Sanctuary

 

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As a group of the intellectually disabled are taken on a day trip to Galway City, they find themselves exposed to drugs, sex and alcohol – and sugar.

 

Sanctuary
Illegal tryst: Charlene Kelly and Kieran Coppinger

  

At the beginning of the month, Lionsgate released Wonder, a film about a ten-year-old boy with mandibulofacial dysostosis, a severe form of facial deformity. In spite of the tricky subject matter, the film went on to gross $110 million in the US alone. However, it does star Julia Roberts and Owen Wilson and the boy is played by Jacob Tremblay, who underwent extensive prosthetic makeup for the role. You will find it harder to catch Sanctuary at a cinema near you, in spite of the fact that it’s just won the top prize at the Dublin Film Critics’ Circle Awards. The lead character in Sanctuary, which marks the directorial debut of Len Collin, features a young Irish man with Down’s syndrome. In this instance the character is played by a young Irish man with Down’s syndrome. Kieran Coppinger created the part on stage as part of the Blue Teapot Theatre Company, an initiative which promotes a place in the arts for people with intellectual disabilities. In fact, most of the cast of Sanctuary is intellectually challenged which, if nothing else, guarantees an edge of realism. The screenplay is by Christian O'Reilly, who previously wrote the story Inside I’m Dancing, for a film which starred James McAvoy as a man with Duchenne muscular dystrophy, and the actor faked it very well. Of course, those with Down’s syndrome have popped up in front of the camera before, notably Pascal Duquenne in Jaco Van Dormael's The Eighth Day (1996) and most recently Leon Harrop in TV’s The A Word.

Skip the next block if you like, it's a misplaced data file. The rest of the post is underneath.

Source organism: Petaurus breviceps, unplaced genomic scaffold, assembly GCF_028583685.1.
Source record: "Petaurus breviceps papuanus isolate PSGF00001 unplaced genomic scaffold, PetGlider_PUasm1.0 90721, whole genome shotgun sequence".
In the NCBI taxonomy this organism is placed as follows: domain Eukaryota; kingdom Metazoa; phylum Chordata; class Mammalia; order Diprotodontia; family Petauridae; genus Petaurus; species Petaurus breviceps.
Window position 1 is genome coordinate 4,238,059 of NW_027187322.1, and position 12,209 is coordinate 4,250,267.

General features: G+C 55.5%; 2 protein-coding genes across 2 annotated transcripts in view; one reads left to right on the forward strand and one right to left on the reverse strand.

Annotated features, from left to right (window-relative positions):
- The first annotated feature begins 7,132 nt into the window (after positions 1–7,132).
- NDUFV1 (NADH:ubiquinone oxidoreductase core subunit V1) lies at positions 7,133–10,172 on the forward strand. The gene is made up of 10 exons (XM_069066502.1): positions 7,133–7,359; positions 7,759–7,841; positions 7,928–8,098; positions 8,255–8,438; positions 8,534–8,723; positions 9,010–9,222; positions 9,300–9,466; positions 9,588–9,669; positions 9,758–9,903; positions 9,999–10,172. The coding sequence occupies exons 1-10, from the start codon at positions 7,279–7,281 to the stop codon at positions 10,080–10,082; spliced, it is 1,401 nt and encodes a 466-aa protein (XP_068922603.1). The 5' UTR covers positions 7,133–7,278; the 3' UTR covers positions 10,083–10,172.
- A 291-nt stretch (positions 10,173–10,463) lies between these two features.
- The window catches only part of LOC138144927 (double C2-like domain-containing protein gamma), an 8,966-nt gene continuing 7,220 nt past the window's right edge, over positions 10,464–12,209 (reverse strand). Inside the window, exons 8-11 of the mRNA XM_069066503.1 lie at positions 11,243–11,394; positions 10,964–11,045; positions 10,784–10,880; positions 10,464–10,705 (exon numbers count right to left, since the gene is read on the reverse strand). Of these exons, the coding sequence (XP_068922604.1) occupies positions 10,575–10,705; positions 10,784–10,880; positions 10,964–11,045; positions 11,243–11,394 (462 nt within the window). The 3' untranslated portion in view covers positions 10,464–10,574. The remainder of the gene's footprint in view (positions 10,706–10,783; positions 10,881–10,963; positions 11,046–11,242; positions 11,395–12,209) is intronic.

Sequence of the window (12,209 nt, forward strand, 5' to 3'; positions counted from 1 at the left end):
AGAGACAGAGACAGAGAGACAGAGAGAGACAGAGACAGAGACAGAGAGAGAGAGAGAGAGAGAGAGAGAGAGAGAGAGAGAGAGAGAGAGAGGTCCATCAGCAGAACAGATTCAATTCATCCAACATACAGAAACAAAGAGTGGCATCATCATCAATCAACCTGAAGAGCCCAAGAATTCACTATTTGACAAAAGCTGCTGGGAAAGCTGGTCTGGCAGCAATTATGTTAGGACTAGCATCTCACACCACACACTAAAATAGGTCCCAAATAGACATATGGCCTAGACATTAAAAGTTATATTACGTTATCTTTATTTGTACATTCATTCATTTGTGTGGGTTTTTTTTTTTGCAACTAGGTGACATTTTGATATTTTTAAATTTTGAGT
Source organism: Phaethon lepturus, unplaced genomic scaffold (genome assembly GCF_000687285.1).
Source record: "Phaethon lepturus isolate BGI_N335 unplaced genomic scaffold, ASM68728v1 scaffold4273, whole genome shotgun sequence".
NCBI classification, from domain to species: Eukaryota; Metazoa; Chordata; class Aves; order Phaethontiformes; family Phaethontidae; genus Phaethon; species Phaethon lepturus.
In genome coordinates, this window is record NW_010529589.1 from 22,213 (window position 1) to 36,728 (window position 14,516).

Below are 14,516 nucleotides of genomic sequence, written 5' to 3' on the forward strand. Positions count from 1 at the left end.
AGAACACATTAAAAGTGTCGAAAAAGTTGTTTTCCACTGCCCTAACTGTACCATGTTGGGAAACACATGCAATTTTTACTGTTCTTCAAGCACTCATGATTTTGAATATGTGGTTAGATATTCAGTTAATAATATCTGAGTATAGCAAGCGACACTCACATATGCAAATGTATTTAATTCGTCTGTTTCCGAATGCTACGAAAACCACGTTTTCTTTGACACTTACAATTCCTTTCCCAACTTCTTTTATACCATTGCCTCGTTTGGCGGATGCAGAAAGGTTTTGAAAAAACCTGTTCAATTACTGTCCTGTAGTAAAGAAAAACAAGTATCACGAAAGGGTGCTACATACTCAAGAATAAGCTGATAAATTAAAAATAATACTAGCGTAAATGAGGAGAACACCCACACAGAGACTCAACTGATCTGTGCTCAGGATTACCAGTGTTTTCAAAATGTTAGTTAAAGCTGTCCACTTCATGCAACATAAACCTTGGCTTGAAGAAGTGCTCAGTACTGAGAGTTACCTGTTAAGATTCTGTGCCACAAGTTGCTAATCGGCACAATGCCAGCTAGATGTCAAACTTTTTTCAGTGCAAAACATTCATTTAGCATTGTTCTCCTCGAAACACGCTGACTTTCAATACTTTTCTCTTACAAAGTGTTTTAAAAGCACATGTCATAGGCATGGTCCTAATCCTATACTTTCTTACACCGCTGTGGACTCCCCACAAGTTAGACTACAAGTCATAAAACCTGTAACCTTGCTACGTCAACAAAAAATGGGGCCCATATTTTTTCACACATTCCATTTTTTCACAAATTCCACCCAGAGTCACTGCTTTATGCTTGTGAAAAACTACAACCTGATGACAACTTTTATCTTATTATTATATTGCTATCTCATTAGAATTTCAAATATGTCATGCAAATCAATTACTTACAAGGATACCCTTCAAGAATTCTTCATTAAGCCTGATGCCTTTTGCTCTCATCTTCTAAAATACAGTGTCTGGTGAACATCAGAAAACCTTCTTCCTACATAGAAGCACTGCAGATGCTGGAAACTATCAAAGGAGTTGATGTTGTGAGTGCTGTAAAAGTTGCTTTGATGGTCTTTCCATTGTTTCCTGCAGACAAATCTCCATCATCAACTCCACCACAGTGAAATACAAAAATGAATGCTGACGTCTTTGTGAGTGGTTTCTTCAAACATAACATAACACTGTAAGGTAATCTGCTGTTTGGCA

It’s hard to judge such a bracingly original film by the parameters of conventional cinema. This predicament is neatly encapsulated when a group of the intellectually challenged are taken on a day trip to the movies. With no idea what they are about to see, they ponder the cinematic possibilities: “I hope it’s not a horror film,” says one, a young woman. What follows is, of sorts, a farce, as Larry (Coppinger) bribes his carer to book him a hotel room so that he can spend some special time with Sophie (Charlene Kelly), an epileptic. This is all highly illegal as the intellectually disabled are, by Irish law, not allowed to enjoy intimacy unless they are married. So, while Tom (Robert Doherty) is organising this unseemly tryst, others in the group wander off into Galway City to do what they like. Here, much humour is mined, but not at the expense of the characters, nor indeed of those bystanders who don’t know what to make of them. Matthew (Paul Connolly) and William (Frank Butcher) decide to visit the pub and after a few drinks, William demands of the barman, “two more pints, please.” To which Matthew adds, “and two more pints for me.”

 

It helps that the performers are familiar with their characters and their lines but there is no attempt at ‘acting’ on their part. These are wise beings trapped in bodies that don’t conform to the norm, but there’s still room for humour, irony and, indeed, romance. And the director Len Collin exhibits a savvy understatement in his design. Even his choice of music hits home, such as the use of ‘Love Machine,’ made famous by Girls Aloud, whose lyrics could have been written for the film: “Nobody's perfect/We all gotta work it/But fellas, we're worth it.”

 

JAMES CAMERON-WILSON

 

Cast: Kieran Coppinger, Charlene Kelly, Robert Doherty, Frank Butcher, Paul Connolly, Patrick Becker, Valerie Egan, Karen Murphy, Tara Breathnach.

 

Dir Len Collin, Pro Edwina Forkin, Screenplay Christian O'Reilly, Ph Russell Gleeson, Pro Des Eleanor Wood, Ed Julian Ulrichs, Music Joseph Conlan, Costumes Sonja Mohlich.

 

Bord Scannan na hEireann/Irish Film Board/Broadcasting Authority of Ireland/ Zanzibar Films-Guerilla Films.

89 mins. Ireland. 2016. Rel: 29 December 2017. Cert. 15.